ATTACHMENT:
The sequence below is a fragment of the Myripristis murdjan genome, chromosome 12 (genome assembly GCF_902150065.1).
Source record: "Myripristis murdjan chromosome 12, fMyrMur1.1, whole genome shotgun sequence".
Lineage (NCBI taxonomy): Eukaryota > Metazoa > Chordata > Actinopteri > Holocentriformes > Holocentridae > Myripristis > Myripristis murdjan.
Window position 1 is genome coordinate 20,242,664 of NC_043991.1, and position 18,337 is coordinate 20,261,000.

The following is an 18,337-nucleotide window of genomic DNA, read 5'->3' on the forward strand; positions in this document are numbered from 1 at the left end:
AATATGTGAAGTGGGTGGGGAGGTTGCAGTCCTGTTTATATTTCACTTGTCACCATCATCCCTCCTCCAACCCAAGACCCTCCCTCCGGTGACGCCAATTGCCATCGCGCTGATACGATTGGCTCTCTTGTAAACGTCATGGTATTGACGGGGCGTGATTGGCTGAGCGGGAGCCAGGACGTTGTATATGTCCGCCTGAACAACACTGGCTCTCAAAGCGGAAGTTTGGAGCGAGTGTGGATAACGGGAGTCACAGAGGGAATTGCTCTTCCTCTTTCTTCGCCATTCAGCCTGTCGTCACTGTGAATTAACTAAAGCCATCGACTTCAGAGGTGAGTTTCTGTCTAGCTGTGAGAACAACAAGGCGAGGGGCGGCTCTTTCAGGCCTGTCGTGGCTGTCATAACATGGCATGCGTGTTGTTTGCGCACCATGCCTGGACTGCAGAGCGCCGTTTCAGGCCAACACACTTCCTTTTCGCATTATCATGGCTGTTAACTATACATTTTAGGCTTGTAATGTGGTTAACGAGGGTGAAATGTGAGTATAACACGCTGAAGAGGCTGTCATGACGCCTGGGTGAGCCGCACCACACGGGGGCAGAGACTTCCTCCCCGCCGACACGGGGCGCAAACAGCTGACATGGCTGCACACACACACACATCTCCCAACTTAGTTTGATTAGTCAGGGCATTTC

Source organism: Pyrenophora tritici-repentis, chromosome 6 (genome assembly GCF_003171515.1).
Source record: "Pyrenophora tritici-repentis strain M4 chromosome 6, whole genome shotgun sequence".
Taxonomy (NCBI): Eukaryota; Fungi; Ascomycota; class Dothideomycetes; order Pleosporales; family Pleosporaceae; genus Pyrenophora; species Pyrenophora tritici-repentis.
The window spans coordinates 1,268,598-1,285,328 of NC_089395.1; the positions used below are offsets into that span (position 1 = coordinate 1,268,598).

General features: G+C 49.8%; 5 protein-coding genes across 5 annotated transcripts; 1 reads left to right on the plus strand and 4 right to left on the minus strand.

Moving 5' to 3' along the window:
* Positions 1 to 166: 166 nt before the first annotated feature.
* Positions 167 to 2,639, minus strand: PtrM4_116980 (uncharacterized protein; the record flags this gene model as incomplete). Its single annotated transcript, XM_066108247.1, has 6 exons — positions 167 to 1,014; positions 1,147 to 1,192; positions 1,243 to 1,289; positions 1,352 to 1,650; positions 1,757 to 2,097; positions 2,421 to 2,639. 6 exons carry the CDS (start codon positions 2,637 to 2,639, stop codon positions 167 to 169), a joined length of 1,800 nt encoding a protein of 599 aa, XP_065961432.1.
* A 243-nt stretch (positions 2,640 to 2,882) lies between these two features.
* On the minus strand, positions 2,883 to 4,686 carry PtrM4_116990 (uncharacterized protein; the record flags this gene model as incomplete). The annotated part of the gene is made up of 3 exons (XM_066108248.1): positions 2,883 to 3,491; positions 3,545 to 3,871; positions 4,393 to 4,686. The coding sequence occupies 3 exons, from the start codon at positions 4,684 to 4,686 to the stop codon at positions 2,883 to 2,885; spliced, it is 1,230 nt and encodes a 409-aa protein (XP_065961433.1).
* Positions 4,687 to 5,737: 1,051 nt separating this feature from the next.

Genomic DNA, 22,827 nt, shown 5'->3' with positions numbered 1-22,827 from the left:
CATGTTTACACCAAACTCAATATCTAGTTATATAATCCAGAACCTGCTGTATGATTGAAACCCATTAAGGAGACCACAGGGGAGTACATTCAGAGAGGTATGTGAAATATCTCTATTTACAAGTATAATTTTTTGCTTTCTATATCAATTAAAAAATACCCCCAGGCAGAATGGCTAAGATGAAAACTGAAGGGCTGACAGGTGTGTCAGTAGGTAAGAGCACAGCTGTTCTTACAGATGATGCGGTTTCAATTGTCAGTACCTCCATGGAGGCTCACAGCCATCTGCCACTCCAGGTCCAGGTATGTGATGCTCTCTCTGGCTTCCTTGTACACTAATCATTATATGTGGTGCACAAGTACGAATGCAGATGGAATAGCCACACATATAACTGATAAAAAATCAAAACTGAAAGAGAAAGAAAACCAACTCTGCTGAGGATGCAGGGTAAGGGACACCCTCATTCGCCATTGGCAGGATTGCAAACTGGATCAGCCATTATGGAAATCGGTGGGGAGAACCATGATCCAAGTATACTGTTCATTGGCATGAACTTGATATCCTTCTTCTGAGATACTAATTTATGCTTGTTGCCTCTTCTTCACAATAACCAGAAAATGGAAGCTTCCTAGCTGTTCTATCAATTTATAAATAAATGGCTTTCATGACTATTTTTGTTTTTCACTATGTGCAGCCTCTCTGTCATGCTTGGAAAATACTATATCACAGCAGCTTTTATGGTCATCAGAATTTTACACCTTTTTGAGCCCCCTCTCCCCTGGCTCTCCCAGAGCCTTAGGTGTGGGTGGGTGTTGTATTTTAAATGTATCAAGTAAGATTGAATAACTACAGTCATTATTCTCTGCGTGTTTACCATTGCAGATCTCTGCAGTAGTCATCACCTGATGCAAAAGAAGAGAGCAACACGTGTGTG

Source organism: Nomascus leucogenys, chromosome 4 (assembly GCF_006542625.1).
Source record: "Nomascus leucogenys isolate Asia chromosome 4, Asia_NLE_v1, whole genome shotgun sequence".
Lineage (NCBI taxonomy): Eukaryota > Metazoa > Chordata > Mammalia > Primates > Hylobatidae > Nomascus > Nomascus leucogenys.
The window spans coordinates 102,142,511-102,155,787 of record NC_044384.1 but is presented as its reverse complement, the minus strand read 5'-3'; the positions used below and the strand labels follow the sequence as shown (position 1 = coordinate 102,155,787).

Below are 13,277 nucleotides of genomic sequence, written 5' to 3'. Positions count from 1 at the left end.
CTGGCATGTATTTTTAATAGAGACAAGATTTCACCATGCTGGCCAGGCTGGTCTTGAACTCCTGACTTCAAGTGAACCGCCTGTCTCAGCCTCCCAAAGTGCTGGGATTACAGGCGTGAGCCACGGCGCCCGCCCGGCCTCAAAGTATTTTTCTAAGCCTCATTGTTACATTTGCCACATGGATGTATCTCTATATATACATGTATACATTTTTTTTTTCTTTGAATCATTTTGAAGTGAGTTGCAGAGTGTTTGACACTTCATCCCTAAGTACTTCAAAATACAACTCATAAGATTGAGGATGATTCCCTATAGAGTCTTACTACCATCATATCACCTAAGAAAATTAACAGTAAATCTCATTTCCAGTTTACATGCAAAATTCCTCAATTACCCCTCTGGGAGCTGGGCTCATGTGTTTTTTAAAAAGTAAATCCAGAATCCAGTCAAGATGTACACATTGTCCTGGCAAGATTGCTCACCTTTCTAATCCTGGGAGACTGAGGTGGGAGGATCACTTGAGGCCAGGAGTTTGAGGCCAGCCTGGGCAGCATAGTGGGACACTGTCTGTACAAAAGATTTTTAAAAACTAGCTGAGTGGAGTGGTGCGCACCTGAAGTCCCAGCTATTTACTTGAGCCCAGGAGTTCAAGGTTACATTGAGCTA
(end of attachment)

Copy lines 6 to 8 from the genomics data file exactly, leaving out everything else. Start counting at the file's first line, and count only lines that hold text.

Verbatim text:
AATATGTGAAGTGGGTGGGGAGGTTGCAGTCCTGTTTATATTTCACTTGTCACCATCATCCCTCCTCCAACCCAAGACCCTCCCTCCGGTGACGCCAATTGCCATCGCGCTGATACGATTGGCTCTCTTGTAAACGTCATGGTATTGACGGGGCGTGATTGGCTGAGCGGGAGCCAGGACGTTGTATATGTCCGCCTGAACAACACTGGCTCTCAAAGCGGAAGTTTGGAGCGAGTGTGGATAACGGGAGTCACAGAGGGAATTGCTCTTCCTCTTTCTTCGCCATTCAGCCTGTCGTCACTGTGAATTAACTAAAGCCATCGACTTCAGAGGTGAGTTTCTGTCTAGCTGTGAGAACAACAAGGCGAGGGGCGGCTCTTTCAGGCCTGTCGTGGCTGTCATAACATGGCATGCGTGTTGTTTGCGCACCATGCCTGGACTGCAGAGCGCCGTTTCAGGCCAACACACTTCCTTTTCGCATTATCATGGCTGTTAACTATACATTTTAGGCTTGTAATGTGGTTAACGAGGGTGAAATGTGAGTATAACACGCTGAAGAGGCTGTCATGACGCCTGGGTGAGCCGCACCACACGGGGGCAGAGACTTCCTCCCCGCCGACACGGGGCGCAAACAGCTGACATGGCTGCACACACACACACATCTCCCAACTTAGTTTGATTAGTCAGGGCATTTC

Source organism: Pyrenophora tritici-repentis, chromosome 6 (genome assembly GCF_003171515.1).
Source record: "Pyrenophora tritici-repentis strain M4 chromosome 6, whole genome shotgun sequence".